Hillsborough Voices

Author: Kevin Sampson
Publisher: Random House
ISBN: 9781448176700
Release Date: 2016-05-19
Genre: Biography & Autobiography

On 15 April 1989, the world witnessed one of the worst football disasters in history occur at the Hillsborough Stadium in Sheffield. 96 people were crushed to death and another 766 injured in a tragedy that was later admitted to have been exacerbated by police failures. Hillsborough Voices does justice to the memory of all those who died and for all those left behind. From the tragic events of the day to what unfolded in the hours, days and eventually years that followed, the book will interweave the voices of those who were there with the families and friends of those who died, and all those who have played key roles in the long search for the truth. The author, Kevin Sampson, has a long history with Hillsborough. Not only was he there as a fan to witness the horror first-hand, he also helped organise the Hillsborough benefit concert at Anfield and has close connections with the justice campaign. He has conducted exhaustive and exclusive interviews both with people who have become familiar public figures and those who will be telling their heart-rending personal stories for the first time – to bring us the full story. The book will be fully endorsed and promoted by the Hillsborough Justice Campaign and will carry the official HJC logo.

John Trollope

Author: Peter Matthews
Publisher: Breedon Books Publishing
ISBN: 1859834957
Release Date: 2006
Genre: Soccer coaches


Danish Dynamite

Author: Rob Smyth
Publisher: A&C Black
ISBN: 9781408844854
Release Date: 2014-04-24
Genre: Sports & Recreation

The Denmark side of the 1980s was one of the last truly iconic international football teams. Although they did not win a trophy, they claimed something much more important and enduring: glory, and in industrial quantities. They were a bewitching fusion of futuristic attacking football, effortless Scandinavian cool and laid-back living. They played like angels and lived like you and I, and they were everyone's second team in the mid-1980s. The story of Danish Dynamite, as the team became known, is the story of a team of rock stars in a polyester Hummel kit. Heralding from a country with no real football history to speak of and a population of five million, this humble and likeable team was unique. Everymen off the field and superheroes on it, they were totally of their time, and their approach to the game was in complete contrast to the gaudy excess and charmless arrogance of today's football stars. That they ultimately imploded in spectacular style, with a shocking 5-1 defeat to Spain in the 1986 World Cup in a game that almost everyone expected them to win, only adds to their legend. For the first time in Emglish, Danish Dynamite tells the story of perhaps the coolest team in football history, a team that had it all and blew it in spectacular style after a live-fast-die-young World Cup campaign. Featuring interviews with the players themselves, including Michael Laudrup, Preben Elkjær and Jesper Olsen, as well as with those who played or managed against them, this is a joyous celebration of one of the most life-affirming teams the world has ever seen.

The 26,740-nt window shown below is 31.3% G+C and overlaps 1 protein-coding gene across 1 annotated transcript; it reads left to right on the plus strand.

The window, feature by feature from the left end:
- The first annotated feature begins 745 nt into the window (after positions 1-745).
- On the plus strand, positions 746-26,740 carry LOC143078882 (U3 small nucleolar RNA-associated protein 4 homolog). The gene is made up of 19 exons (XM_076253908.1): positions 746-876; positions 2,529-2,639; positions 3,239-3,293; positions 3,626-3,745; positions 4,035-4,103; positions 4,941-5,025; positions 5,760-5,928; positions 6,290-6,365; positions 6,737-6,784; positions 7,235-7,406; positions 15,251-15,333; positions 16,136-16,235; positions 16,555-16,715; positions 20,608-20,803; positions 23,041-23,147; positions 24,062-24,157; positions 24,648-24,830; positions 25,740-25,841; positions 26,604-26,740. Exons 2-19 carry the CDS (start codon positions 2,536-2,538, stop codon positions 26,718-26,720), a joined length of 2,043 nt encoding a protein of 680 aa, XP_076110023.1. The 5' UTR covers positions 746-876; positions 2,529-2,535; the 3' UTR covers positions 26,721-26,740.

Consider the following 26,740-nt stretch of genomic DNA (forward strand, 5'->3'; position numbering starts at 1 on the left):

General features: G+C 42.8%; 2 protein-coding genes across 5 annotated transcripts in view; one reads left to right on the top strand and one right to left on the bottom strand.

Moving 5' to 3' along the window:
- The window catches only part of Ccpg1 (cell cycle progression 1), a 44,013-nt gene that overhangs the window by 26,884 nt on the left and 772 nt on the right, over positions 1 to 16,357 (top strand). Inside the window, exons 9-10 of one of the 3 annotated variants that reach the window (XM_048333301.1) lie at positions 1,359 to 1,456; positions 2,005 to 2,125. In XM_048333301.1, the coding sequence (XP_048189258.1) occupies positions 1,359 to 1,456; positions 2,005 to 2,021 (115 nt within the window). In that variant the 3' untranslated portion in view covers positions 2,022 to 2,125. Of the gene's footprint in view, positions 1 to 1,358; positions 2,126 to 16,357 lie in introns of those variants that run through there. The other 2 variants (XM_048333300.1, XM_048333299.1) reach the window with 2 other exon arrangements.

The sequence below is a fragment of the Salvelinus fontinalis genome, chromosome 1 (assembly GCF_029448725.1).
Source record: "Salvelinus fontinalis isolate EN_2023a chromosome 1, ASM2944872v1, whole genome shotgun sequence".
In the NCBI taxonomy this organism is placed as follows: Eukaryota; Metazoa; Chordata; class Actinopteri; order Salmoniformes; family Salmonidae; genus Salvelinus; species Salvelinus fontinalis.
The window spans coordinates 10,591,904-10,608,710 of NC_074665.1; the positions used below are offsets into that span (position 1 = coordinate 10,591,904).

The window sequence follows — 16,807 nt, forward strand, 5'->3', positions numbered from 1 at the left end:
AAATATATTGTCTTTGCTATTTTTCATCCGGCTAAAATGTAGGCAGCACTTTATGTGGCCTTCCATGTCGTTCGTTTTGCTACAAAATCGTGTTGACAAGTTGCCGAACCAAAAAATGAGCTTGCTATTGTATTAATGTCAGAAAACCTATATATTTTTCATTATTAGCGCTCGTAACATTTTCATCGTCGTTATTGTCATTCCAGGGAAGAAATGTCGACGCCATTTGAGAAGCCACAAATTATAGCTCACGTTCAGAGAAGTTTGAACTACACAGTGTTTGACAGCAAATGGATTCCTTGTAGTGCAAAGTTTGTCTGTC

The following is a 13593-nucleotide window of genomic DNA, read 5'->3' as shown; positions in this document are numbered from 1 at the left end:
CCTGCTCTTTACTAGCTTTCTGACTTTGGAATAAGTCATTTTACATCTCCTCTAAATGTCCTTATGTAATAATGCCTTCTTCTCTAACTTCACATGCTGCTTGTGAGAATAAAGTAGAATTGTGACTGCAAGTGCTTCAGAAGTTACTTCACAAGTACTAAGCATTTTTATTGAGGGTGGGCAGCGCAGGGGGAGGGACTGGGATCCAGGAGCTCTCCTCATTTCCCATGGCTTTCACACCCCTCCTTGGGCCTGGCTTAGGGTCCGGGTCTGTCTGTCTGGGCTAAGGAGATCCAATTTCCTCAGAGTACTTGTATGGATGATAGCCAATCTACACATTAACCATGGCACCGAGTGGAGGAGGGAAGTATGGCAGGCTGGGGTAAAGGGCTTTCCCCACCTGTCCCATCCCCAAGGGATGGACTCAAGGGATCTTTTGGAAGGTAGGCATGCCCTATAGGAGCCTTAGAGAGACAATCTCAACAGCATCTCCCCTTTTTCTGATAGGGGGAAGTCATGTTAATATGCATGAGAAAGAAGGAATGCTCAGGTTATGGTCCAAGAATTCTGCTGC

The Last Champions

Author: Dave Simpson
Publisher: Random House
ISBN: 9781446488119
Release Date: 2012-05-10
Genre: Sports & Recreation

When the Leeds United players celebrated winning the championship in April 1992, they had no idea how momentous the occasion was. Manchester United, losers at Liverpool that Sunday afternoon, had now gone 25 years without winning the league. Howard Wilkinson's side, promoted just two seasons ago, could bring back the glory days to Leeds. But Wilkinson would prove to be the last English manager to win the league. In 1992, football changed beyond all recognition. The Last Champions explores the roots of that success and the amazing cast of characters who came together to fashion the triumph. As in his acclaimed book The Fallen, Dave Simpson's quest to catch up with the protagonists of the era, from the visionary Sergeant Wilko, top scorer Lee Chapman and unsung heroes like Mike Whitlow and Carl Shutt (not forgetting Eric Cantona), sees him unearth some extraordinary untold stories. And he finds that The Last Champions were also the last ordinary people to win the league, before the Premier League saw skyrocketing wages, billionaire foreign owners and the dictates of television taking the game away from the fans. It is the brilliantly told story of the end of an era.

Soccer in Sun and Shadow

Author: Eduardo Galeano
Publisher: Open Road Media
ISBN: 9781497639041
Release Date: 2014-06-03
Genre: Sports & Recreation

One of Sports Illustrated’s Top 100 Sports Books of All Time—a history of soccer as mesmerizing as the game itself The beautiful game deserves a beautiful book, and Eduardo Galeano—one of Latin America’s most acclaimed authors—has written it. From Aztec champions sacrificed to appease the gods, to the goals that were literally scored into wooden posts in Victorian England, to Spain’s victory in the 2010 World Cup, Soccer in Sun and Shadow is a history of the sport unlike any other. Galeano portrays the irruption of South American soccer that made the game sublime: the elegant, mischievous, joyful style based on deft dribbling, close passes, and quick changes in rhythm, perfected by poor black children who had no toy but a rag ball. He describes the superstitions that vex players, the martyrdom of referees, the exquisite misery of fans, the sad denouement of stars past their prime. Striding across the pages are players born with the ball—and entire nations—at their feet: Arthur Friedenreich, the son of a German immigrant and a black washerwoman, who first brought Brazilian style from the slums into the stadiums; Brazil’s Garrincha, whose body, warped by polio, could make the ball dance; and the Dutch great Ruud Gullit, who campaigned against apartheid on and off the pitch. And, of course, Beckenbauer, Pelé, Cruyff, and Maradona, a man blessed with “the hand of God” and a left foot equally as divine. Soccer in Sun and Shadow traces the rise of the soccer industry and the concurrent voyage “from beauty to duty”: attempts to impose a soccer of lightning speed and brute force, one that disdains fantasy and forfeits play for results. Eduardo Galeano, who describes himself as “a beggar for good soccer,” gives the world’s most popular sport all the poetry, passion, and politics it deserves.